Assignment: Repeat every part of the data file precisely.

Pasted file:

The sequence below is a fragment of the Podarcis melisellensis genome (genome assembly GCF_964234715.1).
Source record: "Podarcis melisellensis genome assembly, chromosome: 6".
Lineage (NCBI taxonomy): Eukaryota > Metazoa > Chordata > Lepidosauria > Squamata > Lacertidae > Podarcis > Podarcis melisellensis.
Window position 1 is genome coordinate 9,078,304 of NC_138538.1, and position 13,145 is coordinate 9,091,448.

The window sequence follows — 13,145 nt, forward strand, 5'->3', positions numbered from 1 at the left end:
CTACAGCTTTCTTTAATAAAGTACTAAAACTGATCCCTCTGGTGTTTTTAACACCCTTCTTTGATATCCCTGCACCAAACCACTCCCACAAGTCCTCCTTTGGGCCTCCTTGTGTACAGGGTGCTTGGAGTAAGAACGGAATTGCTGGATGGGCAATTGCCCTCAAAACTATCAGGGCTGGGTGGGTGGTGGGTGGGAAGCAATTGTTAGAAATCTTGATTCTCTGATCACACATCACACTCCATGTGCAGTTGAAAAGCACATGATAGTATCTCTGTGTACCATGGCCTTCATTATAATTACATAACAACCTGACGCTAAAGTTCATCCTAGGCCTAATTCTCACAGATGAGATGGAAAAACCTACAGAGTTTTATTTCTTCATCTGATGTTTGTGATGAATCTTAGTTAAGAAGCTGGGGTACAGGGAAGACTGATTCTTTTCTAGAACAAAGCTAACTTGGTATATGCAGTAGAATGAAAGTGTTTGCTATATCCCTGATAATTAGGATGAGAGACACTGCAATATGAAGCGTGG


The sequence below is a fragment of the Podarcis melisellensis genome (genome assembly GCF_964234715.1).
Source record: "Podarcis melisellensis genome assembly, chromosome: 6".
Lineage (NCBI taxonomy): Eukaryota > Metazoa > Chordata > Lepidosauria > Squamata > Lacertidae > Podarcis > Podarcis melisellensis.
Window position 1 is genome coordinate 9,078,304 of NC_138538.1, and position 13,145 is coordinate 9,091,448.

The window sequence follows — 13,145 nt, forward strand, 5'->3', positions numbered from 1 at the left end:
CTACAGCTTTCTTTAATAAAGTACTAAAACTGATCCCTCTGGTGTTTTTAACACCCTTCTTTGATATCCCTGCACCAAACCACTCCCACAAGTCCTCCTTTGGGCCTCCTTGTGTACAGGGTGCTTGGAGTAAGAACGGAATTGCTGGATGGGCAATTGCCCTCAAAACTATCAGGGCTGGGTGGGTGGTGGGTGGGAAGCAATTGTTAGAAATCTTGATTCTCTGATCACACATCACACTCCATGTGCAGTTGAAAAGCACATGATAGTATCTCTGTGTACCATGGCCTTCATTATAATTACATAACAACCTGACGCTAAAGTTCATCCTAGGCCTAATTCTCACAGATGAGATGGAAAAACCTACAGAGTTTTATTTCTTCATCTGATGTTTGTGATGAATCTTAGTTAAGAAGCTGGGGTACAGGGAAGACTGATTCTTTTCTAGAACAAAGCTAACTTGGTATATGCAGTAGAATGAAAGTGTTTGCTATATCCCTGATAATTAGGATGAGAGACACTGCAATATGAAGCGTGG